It's common knowledge in certain art worldy circles that a yellow painting never sells. I've been witness to these feverish whisperings. Yellow is just plain twee and won't match the decor. Shocking!
I can't disagree more. There's something about the colour yellow that always satisfies me when I paint. It pulls a picture together and activates the whole surface. I can be making mud pie then I add yellow and hey presto - a seductively satisfying balance with a certain zing materialises. Hmmm... a trite observation perhaps but, well, you know what I mean.
A painter that uses yellow with aplomb is Vittorio Colaizzi. Oh boy, how that yellow wave tingles my senses. I'm always returning to have a look at his work over on release form, a great painting blog .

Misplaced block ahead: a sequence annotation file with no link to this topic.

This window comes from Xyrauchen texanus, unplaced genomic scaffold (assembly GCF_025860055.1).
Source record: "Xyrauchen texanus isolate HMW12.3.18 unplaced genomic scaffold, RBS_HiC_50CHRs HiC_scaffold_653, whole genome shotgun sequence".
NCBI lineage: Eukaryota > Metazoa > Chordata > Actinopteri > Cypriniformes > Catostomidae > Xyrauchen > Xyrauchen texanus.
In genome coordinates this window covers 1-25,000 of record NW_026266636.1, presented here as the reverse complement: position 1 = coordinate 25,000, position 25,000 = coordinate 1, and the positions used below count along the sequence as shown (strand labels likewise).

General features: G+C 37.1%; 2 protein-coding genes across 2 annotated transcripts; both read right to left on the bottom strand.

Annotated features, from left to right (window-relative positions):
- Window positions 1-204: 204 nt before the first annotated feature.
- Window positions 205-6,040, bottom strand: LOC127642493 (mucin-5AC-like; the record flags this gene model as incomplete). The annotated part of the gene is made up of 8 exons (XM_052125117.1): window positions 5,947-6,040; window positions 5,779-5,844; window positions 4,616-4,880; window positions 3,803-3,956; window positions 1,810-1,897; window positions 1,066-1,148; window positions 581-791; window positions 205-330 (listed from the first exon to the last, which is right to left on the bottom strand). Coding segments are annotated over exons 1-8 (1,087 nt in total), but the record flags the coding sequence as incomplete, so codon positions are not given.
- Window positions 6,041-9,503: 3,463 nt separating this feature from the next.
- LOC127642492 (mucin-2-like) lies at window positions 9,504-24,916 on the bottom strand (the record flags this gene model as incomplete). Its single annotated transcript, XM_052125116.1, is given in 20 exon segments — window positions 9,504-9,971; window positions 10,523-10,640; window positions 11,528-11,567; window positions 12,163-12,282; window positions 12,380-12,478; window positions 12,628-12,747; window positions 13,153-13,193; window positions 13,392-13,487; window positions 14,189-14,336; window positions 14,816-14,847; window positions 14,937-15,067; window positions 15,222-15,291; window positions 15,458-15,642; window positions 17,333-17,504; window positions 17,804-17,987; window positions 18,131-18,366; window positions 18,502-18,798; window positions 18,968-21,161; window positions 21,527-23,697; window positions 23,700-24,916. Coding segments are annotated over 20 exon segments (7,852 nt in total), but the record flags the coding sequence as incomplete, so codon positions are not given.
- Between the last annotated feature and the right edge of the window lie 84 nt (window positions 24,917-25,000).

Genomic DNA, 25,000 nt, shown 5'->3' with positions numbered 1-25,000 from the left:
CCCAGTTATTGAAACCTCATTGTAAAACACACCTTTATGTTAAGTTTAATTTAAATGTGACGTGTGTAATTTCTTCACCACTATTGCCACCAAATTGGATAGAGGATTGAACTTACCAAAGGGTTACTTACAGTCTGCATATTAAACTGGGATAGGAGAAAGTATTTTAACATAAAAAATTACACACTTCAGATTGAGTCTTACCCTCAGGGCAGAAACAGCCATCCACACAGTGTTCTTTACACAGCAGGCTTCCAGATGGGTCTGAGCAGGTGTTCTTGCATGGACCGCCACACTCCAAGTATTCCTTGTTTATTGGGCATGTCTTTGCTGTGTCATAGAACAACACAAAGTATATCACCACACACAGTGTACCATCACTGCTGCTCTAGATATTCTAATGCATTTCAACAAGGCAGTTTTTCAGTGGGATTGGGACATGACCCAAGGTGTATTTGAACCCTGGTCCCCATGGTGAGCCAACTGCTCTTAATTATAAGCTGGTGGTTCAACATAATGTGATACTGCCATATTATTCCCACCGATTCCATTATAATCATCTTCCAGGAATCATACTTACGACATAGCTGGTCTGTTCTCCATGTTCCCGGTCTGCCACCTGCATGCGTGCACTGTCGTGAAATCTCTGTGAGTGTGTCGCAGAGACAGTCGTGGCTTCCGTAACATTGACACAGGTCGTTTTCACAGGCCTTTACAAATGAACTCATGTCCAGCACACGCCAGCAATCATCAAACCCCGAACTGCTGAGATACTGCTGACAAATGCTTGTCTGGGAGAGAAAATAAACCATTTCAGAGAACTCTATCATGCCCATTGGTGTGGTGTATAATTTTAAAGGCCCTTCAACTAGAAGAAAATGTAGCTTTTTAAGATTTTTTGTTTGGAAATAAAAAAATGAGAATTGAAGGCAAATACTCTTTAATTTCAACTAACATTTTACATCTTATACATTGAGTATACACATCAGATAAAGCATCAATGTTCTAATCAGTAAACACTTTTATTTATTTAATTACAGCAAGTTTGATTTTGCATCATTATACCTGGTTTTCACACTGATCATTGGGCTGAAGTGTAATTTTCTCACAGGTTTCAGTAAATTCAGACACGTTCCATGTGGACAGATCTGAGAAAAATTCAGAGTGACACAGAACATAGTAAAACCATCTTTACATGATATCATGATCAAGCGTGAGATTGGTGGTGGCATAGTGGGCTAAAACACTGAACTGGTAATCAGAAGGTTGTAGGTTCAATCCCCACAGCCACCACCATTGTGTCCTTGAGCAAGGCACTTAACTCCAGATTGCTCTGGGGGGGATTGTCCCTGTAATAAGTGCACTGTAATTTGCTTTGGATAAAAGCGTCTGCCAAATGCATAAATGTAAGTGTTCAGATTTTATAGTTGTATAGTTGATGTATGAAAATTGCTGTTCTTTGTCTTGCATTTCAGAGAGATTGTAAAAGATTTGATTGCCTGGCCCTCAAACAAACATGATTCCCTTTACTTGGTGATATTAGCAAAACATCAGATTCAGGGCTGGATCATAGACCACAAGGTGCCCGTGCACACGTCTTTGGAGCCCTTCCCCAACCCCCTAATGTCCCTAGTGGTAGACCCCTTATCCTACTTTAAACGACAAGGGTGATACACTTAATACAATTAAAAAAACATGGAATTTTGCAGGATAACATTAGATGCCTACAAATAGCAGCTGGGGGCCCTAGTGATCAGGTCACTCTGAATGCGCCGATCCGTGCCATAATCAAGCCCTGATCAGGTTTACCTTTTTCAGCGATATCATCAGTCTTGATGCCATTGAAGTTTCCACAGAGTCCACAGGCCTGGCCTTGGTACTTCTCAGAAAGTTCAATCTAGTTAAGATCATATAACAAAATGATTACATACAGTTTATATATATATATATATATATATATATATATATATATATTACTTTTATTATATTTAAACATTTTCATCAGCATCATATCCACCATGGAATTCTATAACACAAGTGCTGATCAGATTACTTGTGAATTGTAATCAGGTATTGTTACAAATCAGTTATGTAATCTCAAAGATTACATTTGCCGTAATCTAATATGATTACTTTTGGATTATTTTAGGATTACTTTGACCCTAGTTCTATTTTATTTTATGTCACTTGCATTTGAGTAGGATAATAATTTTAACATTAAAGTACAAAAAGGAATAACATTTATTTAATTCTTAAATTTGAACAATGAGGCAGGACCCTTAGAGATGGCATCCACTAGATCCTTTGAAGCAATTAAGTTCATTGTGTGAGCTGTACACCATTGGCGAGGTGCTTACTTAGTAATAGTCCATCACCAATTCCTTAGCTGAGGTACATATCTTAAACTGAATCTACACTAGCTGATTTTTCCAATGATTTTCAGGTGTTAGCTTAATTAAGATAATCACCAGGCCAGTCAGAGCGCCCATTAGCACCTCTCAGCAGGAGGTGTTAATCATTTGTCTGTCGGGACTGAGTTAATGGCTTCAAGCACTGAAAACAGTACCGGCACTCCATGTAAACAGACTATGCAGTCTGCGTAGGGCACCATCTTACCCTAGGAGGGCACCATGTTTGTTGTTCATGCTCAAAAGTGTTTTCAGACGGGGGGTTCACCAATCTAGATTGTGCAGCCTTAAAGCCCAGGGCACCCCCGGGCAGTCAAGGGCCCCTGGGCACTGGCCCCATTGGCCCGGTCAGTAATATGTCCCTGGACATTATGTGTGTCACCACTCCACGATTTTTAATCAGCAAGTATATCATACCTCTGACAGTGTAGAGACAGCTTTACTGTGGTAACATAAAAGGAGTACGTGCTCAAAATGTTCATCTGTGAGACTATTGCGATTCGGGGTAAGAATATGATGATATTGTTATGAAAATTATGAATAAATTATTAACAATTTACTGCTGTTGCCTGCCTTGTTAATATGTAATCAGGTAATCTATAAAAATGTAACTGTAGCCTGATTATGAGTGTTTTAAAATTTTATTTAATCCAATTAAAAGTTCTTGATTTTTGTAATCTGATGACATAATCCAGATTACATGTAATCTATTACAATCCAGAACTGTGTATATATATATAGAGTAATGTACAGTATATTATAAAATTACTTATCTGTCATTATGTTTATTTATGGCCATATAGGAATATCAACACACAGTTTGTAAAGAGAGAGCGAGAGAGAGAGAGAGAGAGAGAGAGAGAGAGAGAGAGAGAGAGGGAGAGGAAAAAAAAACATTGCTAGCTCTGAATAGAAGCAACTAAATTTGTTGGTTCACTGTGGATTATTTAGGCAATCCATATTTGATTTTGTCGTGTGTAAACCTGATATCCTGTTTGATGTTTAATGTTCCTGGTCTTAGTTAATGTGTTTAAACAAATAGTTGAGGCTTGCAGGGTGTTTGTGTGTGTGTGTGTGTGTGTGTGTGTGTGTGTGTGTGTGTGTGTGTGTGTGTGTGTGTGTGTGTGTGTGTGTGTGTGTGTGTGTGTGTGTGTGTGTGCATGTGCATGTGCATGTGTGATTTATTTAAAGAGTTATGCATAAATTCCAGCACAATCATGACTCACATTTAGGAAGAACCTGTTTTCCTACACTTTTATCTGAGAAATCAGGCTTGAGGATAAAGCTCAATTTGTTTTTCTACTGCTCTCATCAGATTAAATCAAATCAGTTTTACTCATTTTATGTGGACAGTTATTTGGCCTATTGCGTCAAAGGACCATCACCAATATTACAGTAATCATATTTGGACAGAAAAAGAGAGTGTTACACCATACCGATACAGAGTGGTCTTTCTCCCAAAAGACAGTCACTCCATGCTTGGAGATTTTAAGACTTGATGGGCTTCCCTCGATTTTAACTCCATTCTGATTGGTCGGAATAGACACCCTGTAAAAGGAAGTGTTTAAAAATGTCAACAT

Unlike the previous post these pictures are not always easy to digest. A refreshing quality in any painter, frankly. A painting, when easy on the eye, just bores the eye.
Let me explain.
On quick inspection the crisp shapes seem too easily placed. But then you notice a white space here, a scratchy unfinished brush mark there and suddenly bam! your eye begins to take in unusual and surprising placement of forms. Likewise the treatment of the painted surface, although not easily read in a jpeg, suggests a rigorousness only seen in intelligent painting.
There is a sense of paintings history here. Dare I mention 'formalistic concerns' without rousing the Greenburgian detractors humphing over there in the corner. But this is exactly what attracts me and VC fulfills the whole brief. Placing colour, juggling form, pushing paint, thick or scrappy. Decisions about when to stop doing all of these things - when to stop so that painting remains fresh, not a dead weight, is what he is master of.
Now, go look.